Crude Forms to Cucking-stool
Crude Forms in grammar. The roots or essential letters of words. The words are crude or unfinished. Thus am - is the crude form of the verb amo; bon - of the adjective bonus; and domin - of the noun dominus.
Cruel (The). Pedro, King of Castile (1334, 1350-1369).
Cruel (now Crewel) Garters. Garters made of worsted or yarn.
Ha ! ha ! look, he wears cruel garters.
Wearing of silk, why art thou so cruel?Crummy That's crummy, that's jolly good. She's a crummy woman, a fine handsome woman. Crummy means fat or fleshy. The crummy part of bread is the fleshy or main part. The opposite of crusty = ill-tempered.
Crump Don't you wish you may get it, Mrs. Crump? Grose says Mrs. Crump, a farmer's wife, was invited to dine with Lady Coventry, who was very deaf. Mrs. Crump wanted some beer, but, awed by the purple and plush, said, in a half-whisper, I wish I had some beer, now. Mr. Flunkey, conscious that his mistress could not hear, replied in the same aside, Don't you wish you may get it? At this the farmer's wife rose from table and helped herself. Lady Coventry, of course, demanded the reason, and the anecdote soon became a standing joke.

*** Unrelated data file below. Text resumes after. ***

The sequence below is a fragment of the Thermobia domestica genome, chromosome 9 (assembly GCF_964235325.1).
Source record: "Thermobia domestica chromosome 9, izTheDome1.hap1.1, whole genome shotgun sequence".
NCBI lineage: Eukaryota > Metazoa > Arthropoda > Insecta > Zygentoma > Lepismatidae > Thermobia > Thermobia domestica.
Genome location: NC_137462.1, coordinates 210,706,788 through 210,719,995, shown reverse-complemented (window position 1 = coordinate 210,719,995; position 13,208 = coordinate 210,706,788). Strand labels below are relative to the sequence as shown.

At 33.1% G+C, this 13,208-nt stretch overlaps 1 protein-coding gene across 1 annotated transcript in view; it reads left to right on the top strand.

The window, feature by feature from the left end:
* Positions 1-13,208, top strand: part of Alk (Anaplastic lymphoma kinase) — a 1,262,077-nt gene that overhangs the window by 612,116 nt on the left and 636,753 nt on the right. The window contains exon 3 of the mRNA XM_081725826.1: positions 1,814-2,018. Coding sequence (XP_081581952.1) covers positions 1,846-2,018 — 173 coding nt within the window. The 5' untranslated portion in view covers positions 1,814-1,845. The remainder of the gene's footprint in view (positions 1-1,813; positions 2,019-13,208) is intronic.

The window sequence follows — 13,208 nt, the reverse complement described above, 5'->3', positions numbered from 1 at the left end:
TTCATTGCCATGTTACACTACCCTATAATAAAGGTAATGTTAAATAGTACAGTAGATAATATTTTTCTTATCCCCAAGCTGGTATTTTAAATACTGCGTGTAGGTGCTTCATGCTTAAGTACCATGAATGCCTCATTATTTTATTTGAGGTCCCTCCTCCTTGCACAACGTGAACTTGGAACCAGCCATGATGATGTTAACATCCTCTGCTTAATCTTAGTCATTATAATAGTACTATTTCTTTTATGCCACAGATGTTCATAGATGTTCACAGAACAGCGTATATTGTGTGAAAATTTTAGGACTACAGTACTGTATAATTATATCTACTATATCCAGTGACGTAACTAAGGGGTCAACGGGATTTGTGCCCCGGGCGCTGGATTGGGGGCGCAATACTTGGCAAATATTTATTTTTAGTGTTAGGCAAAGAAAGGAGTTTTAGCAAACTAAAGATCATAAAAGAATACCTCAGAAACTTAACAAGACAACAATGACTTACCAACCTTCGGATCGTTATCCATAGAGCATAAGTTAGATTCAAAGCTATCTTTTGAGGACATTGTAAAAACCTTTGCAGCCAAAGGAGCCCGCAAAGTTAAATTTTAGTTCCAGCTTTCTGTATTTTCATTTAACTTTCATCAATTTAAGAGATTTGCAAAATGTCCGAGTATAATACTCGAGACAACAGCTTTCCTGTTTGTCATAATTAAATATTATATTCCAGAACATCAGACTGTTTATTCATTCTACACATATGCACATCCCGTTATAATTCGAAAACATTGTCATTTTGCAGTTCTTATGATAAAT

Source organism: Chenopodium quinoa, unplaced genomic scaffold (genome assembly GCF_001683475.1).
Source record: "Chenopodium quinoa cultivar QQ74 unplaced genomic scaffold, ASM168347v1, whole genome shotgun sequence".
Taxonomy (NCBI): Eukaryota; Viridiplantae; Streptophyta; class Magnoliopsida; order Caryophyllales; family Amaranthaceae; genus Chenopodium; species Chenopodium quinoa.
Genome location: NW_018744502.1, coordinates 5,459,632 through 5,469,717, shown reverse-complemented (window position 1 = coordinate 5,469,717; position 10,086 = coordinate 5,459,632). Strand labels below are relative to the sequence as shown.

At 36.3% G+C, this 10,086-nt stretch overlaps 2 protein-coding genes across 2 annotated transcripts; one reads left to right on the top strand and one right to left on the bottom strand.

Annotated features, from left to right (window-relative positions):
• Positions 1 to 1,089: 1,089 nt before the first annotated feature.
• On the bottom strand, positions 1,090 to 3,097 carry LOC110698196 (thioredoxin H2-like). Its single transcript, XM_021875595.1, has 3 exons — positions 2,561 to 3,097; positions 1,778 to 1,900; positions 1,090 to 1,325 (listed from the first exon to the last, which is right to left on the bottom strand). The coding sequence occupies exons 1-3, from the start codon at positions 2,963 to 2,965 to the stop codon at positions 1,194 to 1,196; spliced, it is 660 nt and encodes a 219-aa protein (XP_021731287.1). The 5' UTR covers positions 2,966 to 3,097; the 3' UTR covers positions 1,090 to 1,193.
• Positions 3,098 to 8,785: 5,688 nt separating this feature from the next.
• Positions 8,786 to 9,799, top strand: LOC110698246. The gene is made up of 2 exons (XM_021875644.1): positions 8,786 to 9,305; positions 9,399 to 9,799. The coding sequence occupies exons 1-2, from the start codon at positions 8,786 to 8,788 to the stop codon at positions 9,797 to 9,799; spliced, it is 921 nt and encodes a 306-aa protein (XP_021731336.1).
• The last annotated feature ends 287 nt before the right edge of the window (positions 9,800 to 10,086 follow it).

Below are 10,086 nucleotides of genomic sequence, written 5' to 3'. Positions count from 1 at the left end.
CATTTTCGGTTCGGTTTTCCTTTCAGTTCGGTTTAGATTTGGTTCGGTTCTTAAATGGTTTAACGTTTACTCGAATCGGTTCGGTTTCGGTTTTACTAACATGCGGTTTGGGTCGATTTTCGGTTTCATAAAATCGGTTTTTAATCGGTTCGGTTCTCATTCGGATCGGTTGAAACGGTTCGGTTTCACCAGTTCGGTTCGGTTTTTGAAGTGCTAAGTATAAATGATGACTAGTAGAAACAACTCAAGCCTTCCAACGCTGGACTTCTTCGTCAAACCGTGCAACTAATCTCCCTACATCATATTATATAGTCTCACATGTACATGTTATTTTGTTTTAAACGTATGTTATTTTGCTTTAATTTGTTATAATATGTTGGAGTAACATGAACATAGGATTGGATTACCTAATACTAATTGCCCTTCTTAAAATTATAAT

Crusades (2 syl.). Holy wars in which the warriors wore a cross, and fought, nominally at least, for the
honour of the cross. Each nation had its special colour, which, says Matthew Paris (i. 446), was red
for France; white for England; green for Flanders; for Italy it was blue or azure; for Spain, gules; for
Scotland, a St. Andrew's cross; for the Knights Templars, red on white.
Crush To crush a bottle - i.e. drink one. Cf. Milton's crush the sweet poison. The idea is that of
crushing the grapes. Shakespeare has also burst a bottle in the same sense (Induction of Taming the
Shrew). (See Crack.)
Come and crush a cup of wine.To crush a fly on a wheel. To crack a nut with a steam-hammer; to employ power far too valuable for the purpose to be accomplished. The wheel referred to is the rack. (See Break A Butterfly.)
Crush-room (The) of an opera or theatre. A room provided for ladies where they can wait till their carriages are called. Called crush because the room is not only crowded, but all crush towards the door, hoping each call will be that of their own carriage. Mrs. X.'s carriage stops the way, Lord X.'s carriage, etc.
Crusoe (A). A solitary man; the only inhabitant of a place. The tale of Defoe is well known, which describes
Robinson Crusoe as cast on a desert island, where he employs the most admirable ingenuity in providing
for his daily wants.
Whence creeping forth, to Duty's call he yields,Crust The upper crust (of society). The aristocracy; the upper ten-thousand.
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